Best practice principles



Yüklə 0,51 Mb.
səhifə1/17
tarix06.03.2018
ölçüsü0,51 Mb.
#44981
  1   2   3   4   5   6   7   8   9   ...   17


best practice princIples
for the operation of
community service schemes

a systematic review of the literature



Shelley Turner
and Chris Trotter

Monash University Criminal Justice Research Consortium

August 2013

Table of Contents


Table of Contents 2

Best practice principles for community service schemes:


a systematic review of the literature 5

PART 1: OUTLINE OF THE LITERATURE REVIEW 5

Review aims and research question 5

Structure of this review 5

Scope of the review 6

Methodology 6

Systematic approach 6

Inclusion and exclusion criteria 7

Search strategy 8

Key studies 11

Community service in Scotland 11

CS Pathfinder Projects in England and Wales 11

What works in the supervision of offenders in Victoria 12

Pro-social modelling and community service supervision 13

Home Office research reports on community service in Britain 13

Offenders on probation in Britain 13

The Tasmanian Work Order Scheme 14

Evaluating rehabilitation: South Australian community service scheme 15

Restorative community service in Washington State 15

Community Justice Inspections: Probation Board of Northern Ireland 15

PART 2: COMMUNITY SERVICE: CONTEXT AND RESEARCH CONCEPTS 16

Community service in australia 16

Community service in the sentencing hierarchy 16

Aims of community service 16

Characteristics of community service schemes 17

Effective practice in community corrections: key research concepts 18

The ‘what works’ paradigm 18

What works with young offenders 19

The ‘desistance’ paradigm 20

Effective practice with involuntary clients 20

PART 3: REVIEW OF THE LITERATURE 22

Measuring effectiveness in community service 22

Evaluating community service against its aims 23

Evaluating rehabilitation 24

Community service as restorative justice 24

Community service as an alternative to imprisonment 25

Alternative to custody 25

Community service fine default schemes 26

Referral and selection bias in community service 27

Cost-effectiveness of community service 29

Recidivism and reconviction studies 30

Comparison studies of community service and other sentencing outcomes 30

Community service and recidivism outcomes 31

Completion rates of community service 32

Length of order and offender breach rates 33

Offender characteristics and breach risk 34

Reasons for absenteeism and record-keeping practices 34

Role of assessment and support in completion rates 35

Experiences of community service, placement type and completion rates 36

Contamination effect of group work sites 37

‘McIvor criteria’ and views of key community service stakeholders 37

‘McIvor criteria’ 39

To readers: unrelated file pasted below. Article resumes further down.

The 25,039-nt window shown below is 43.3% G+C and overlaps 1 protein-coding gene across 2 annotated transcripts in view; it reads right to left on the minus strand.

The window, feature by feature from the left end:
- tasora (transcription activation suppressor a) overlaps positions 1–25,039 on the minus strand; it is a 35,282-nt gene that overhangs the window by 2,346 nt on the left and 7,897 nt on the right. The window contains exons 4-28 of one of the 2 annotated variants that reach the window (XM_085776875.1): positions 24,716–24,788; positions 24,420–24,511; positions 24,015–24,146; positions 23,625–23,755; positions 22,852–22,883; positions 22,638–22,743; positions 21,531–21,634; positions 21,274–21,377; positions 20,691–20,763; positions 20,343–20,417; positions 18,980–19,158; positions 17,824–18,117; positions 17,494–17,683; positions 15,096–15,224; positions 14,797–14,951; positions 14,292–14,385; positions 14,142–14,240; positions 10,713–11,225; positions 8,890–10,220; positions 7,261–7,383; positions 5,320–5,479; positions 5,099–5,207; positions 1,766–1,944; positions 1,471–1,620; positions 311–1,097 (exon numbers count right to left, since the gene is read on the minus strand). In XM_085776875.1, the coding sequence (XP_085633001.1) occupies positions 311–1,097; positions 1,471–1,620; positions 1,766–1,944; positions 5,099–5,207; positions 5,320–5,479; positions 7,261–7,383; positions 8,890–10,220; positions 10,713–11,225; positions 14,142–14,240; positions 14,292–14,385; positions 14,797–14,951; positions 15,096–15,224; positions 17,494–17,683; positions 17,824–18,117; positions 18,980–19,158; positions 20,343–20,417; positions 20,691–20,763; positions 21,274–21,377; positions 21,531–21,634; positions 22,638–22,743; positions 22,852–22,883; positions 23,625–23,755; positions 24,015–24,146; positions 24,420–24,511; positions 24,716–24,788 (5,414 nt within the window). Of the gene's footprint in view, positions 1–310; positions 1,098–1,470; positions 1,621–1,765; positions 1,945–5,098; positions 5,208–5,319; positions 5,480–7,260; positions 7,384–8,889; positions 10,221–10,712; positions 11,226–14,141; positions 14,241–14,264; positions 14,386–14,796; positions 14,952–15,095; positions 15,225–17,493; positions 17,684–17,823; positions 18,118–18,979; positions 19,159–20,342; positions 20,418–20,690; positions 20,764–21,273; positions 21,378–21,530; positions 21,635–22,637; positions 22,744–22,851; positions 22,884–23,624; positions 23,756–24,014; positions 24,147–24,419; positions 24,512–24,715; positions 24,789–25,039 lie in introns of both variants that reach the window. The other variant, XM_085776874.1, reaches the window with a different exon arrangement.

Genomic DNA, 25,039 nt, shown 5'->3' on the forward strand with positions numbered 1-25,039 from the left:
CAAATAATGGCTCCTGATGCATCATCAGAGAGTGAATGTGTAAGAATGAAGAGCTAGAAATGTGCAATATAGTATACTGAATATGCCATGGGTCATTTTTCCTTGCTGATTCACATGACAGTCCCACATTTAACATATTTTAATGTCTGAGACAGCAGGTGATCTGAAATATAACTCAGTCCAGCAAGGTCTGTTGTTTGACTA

Views of offenders 39

‘Real work’ and skills accreditation 40

Views of beneficiaries 41

Community service for graffiti removal 41

Importance of relationships 42

Community agency supervision 43

Importance of a pro-social modelling (PSM) approach 44

The complexity of compliance 44

PART 4: MODELS AND BEST PRACTICE PRINCIPLES 46

Models of community service 46

Independent model 46

Probation-dependent model 47

Existing best practice frameworks FOR COMMUNITY SERVICE 48

PART 5: SUMMARY AND CONCLUSION 51

Summary of key findings from this review 51

What we know: current best practice principles 51

What we think we know: current promising best practice principles 54

What we need to know: gaps in the research and literature 56

Conclusion 57

APPENDIX 1.: TABLE 1. KEY STUDIES IN THE REVIEW 59

References 112



Best practice principles for community service schemes:
a systematic review of the literature



PART 1: OUTLINE OF THE LITERATURE REVIEW

Review aims and research question


This literature review was commissioned by Corrections Victoria (CV), Department of Justice (DoJ) in 2013 to examine national and international research outcomes regarding the operation of community service schemes in community corrections, to identify effective models and a set of best practice principles. As the aim of the research is exploratory, that is, to shed new light on the operation of community service schemes and also identify knowledge gaps, a literature review was considered the most appropriate methodology.

Through discussion with research and community service experts from Corrections Victoria (CV) and following the findings of a brief, initial scoping review undertaken by the researchers, it was apparent that the way in which community service has been used over time, both nationally and internationally, appears to have evolved from purely a punishment or sanction to a recognition that it may provide a potential for opportunity for meaningful rehabilitation. Keen to exploit such an opportunity, CV identified the following knowledge gaps:



  1. What constitutes successful outcomes in community service schemes?

  2. How can community service participants’ compliance and completion rates be improved?

  3. What is evidence-based practice in the operation of community service schemes?

Thus, the following general research question was formed to guide this review:

‘What are the identifiable best practice principles and models for the operation of community service schemes in community corrections?’

The review systematically poses this general research question when examining the available literature and identifies any knowledge gaps pertinent to the research area. A systematic literature review was chosen as an appropriate methodology that suits the exploratory nature of the research question and can assist to identify research knowledge and gaps in the knowledge, important for practice.



Yüklə 0,51 Mb.

Dostları ilə paylaş:
  1   2   3   4   5   6   7   8   9   ...   17




Verilənlər bazası müəlliflik hüququ ilə müdafiə olunur ©muhaz.org 2022
rəhbərliyinə müraciət

    Ana səhifə